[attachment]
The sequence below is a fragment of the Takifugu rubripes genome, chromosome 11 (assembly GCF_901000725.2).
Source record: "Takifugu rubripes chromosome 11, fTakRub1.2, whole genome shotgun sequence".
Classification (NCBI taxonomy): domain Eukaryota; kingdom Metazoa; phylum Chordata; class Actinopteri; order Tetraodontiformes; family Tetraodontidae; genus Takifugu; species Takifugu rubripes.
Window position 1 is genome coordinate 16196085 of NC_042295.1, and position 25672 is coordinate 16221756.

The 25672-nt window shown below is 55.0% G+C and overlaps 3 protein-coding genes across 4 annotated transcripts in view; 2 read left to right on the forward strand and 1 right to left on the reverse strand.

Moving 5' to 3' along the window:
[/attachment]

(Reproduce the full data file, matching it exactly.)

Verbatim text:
The sequence below is a fragment of the Takifugu rubripes genome, chromosome 11 (assembly GCF_901000725.2).
Source record: "Takifugu rubripes chromosome 11, fTakRub1.2, whole genome shotgun sequence".
Classification (NCBI taxonomy): domain Eukaryota; kingdom Metazoa; phylum Chordata; class Actinopteri; order Tetraodontiformes; family Tetraodontidae; genus Takifugu; species Takifugu rubripes.
Window position 1 is genome coordinate 16196085 of NC_042295.1, and position 25672 is coordinate 16221756.

The 25672-nt window shown below is 55.0% G+C and overlaps 3 protein-coding genes across 4 annotated transcripts in view; 2 read left to right on the forward strand and 1 right to left on the reverse strand.

Moving 5' to 3' along the window: